GPR Detects Any Kind of Object
Ground-penetrating radar technology works by measuring dielectric characteristics within the subsurface material. In layman’s terms, this means GPR units measure the differences between the conductivity of objects in the ground. If there’s an object buried beneath the soil that has conductive properties different from the soil, GPR finds it.
Put simply, GPR effectively locates any kind of utility-related object in the ground, including:
- Electricity lines
- Communication lines
- Water mains
- Gas lines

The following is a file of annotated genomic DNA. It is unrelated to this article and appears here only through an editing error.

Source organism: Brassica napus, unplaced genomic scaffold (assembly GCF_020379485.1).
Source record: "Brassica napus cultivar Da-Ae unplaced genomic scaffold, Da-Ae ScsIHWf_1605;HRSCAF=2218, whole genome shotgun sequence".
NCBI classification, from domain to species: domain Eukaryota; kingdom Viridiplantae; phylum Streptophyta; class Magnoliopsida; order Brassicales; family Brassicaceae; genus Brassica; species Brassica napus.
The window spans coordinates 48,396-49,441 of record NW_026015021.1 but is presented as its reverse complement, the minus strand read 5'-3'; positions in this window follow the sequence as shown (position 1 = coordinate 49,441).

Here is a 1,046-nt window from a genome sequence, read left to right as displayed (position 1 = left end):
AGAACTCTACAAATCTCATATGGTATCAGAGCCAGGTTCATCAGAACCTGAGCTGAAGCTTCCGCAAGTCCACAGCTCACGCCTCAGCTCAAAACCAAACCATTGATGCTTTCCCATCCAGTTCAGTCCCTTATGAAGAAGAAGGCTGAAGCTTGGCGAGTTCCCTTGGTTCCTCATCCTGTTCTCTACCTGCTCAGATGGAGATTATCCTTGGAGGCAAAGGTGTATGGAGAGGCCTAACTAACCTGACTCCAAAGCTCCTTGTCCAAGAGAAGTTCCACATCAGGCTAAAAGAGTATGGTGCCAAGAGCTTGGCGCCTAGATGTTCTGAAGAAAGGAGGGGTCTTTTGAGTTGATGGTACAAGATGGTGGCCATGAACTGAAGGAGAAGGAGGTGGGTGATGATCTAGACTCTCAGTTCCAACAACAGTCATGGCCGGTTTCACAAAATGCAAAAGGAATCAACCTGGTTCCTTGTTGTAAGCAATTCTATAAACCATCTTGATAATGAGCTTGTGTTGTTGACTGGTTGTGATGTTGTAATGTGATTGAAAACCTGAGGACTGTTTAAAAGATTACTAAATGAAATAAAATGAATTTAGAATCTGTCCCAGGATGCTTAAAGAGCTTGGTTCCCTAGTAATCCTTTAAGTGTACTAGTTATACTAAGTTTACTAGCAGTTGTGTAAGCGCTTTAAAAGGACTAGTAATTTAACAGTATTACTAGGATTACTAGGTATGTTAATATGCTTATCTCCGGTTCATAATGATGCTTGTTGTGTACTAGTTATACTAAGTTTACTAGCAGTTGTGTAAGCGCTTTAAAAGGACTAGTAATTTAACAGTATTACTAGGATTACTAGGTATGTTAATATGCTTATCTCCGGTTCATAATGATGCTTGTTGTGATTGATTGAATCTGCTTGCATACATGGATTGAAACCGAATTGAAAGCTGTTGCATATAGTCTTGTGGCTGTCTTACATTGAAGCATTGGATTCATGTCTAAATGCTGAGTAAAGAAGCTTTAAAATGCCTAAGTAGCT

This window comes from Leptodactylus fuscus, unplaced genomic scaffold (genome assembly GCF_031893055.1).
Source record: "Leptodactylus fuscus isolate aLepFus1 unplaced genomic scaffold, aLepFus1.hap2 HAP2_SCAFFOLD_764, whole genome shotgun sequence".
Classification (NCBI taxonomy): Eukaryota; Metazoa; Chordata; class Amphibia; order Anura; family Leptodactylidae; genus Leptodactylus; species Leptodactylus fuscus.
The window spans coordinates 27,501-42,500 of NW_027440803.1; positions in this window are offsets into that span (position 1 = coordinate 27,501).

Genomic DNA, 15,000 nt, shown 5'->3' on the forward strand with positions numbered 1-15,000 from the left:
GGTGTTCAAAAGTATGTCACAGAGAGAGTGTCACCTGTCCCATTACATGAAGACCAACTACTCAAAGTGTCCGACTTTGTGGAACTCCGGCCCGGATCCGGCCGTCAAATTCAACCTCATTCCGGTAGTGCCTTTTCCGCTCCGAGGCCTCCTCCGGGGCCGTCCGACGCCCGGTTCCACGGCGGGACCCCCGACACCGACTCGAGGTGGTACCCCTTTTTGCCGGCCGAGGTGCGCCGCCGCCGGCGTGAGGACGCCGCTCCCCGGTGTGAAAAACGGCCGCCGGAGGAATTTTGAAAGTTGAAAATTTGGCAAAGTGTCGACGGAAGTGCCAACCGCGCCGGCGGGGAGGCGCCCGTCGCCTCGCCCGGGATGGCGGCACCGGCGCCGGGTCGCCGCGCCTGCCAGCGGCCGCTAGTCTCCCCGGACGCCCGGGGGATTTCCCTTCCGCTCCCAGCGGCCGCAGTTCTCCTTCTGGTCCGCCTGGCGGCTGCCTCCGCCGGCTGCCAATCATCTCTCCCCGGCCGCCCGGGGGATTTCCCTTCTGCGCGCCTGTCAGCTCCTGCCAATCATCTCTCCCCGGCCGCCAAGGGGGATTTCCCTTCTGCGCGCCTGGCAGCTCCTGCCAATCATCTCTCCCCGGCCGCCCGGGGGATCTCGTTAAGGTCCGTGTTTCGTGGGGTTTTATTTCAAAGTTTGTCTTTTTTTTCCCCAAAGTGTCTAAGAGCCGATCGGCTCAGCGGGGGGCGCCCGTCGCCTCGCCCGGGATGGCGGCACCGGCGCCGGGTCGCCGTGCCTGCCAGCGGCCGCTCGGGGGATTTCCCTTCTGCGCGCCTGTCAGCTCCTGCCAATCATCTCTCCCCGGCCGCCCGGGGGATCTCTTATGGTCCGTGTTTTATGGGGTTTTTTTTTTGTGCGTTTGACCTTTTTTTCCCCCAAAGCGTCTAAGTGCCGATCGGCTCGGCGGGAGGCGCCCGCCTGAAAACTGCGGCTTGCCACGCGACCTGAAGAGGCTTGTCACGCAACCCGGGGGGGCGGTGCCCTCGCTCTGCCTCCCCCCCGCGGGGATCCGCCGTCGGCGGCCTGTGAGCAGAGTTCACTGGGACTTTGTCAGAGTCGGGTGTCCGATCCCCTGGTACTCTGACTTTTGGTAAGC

- Valves and shut-offs
- Underground storage tanks (USTs), septic tanks and leach fields
GPR also picks up disturbances in the soil, such as voids and sinkholes, all with exceptional accuracy.
GPR Is Easy to Use
When you have a quality system, GPR is easy to use. While it does require some basic training, collecting reliable data with GPR is something anyone can learn in a few hours. Since it’s entirely self-contained, there’s no need for additional surveyors at a scan site. One person with a GPR cart is all it takes to collect accurate data for utility maps.
The Limitations of GPR for Utility Mapping
Despite its many advantages, GPR does face a minor limitation. Since the technology measures changes in dielectric properties of subsurface materials, excessive moisture content in soil makes it less reliable. Moisture and other conductive materials cause the radio waves to dissipate, resulting in decreased penetration depth.